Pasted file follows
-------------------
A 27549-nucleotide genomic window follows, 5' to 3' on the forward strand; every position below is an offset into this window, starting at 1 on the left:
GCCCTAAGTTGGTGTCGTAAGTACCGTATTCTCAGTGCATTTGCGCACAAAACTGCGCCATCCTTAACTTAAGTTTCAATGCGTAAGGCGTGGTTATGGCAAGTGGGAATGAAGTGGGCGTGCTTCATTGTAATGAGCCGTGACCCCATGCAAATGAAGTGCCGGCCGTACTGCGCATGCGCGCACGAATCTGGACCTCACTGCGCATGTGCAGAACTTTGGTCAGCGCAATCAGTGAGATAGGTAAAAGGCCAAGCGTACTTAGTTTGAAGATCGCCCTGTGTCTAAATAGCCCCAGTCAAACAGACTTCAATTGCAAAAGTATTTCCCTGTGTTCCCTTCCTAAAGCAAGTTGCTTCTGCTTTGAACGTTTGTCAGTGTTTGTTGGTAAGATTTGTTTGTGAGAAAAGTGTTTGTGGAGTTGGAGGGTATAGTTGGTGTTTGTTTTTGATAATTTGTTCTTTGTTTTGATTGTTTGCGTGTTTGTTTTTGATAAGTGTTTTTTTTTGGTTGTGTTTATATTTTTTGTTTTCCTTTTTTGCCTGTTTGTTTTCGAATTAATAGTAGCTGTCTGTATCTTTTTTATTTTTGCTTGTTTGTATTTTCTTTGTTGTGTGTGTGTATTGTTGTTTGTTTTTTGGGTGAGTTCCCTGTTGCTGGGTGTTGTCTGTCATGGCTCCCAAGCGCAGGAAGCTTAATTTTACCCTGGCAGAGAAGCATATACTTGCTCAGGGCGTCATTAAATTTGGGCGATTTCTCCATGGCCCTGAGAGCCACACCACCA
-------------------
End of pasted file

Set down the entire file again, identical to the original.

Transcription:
A 27549-nucleotide genomic window follows, 5' to 3' on the forward strand; every position below is an offset into this window, starting at 1 on the left:
GCCCTAAGTTGGTGTCGTAAGTACCGTATTCTCAGTGCATTTGCGCACAAAACTGCGCCATCCTTAACTTAAGTTTCAATGCGTAAGGCGTGGTTATGGCAAGTGGGAATGAAGTGGGCGTGCTTCATTGTAATGAGCCGTGACCCCATGCAAATGAAGTGCCGGCCGTACTGCGCATGCGCGCACGAATCTGGACCTCACTGCGCATGTGCAGAACTTTGGTCAGCGCAATCAGTGAGATAGGTAAAAGGCCAAGCGTACTTAGTTTGAAGATCGCCCTGTGTCTAAATAGCCCCAGTCAAACAGACTTCAATTGCAAAAGTATTTCCCTGTGTTCCCTTCCTAAAGCAAGTTGCTTCTGCTTTGAACGTTTGTCAGTGTTTGTTGGTAAGATTTGTTTGTGAGAAAAGTGTTTGTGGAGTTGGAGGGTATAGTTGGTGTTTGTTTTTGATAATTTGTTCTTTGTTTTGATTGTTTGCGTGTTTGTTTTTGATAAGTGTTTTTTTTTGGTTGTGTTTATATTTTTTGTTTTCCTTTTTTGCCTGTTTGTTTTCGAATTAATAGTAGCTGTCTGTATCTTTTTTATTTTTGCTTGTTTGTATTTTCTTTGTTGTGTGTGTGTATTGTTGTTTGTTTTTTGGGTGAGTTCCCTGTTGCTGGGTGTTGTCTGTCATGGCTCCCAAGCGCAGGAAGCTTAATTTTACCCTGGCAGAGAAGCATATACTTGCTCAGGGCGTCATTAAATTTGGGCGATTTCTCCATGGCCCTGAGAGCCACACCACCA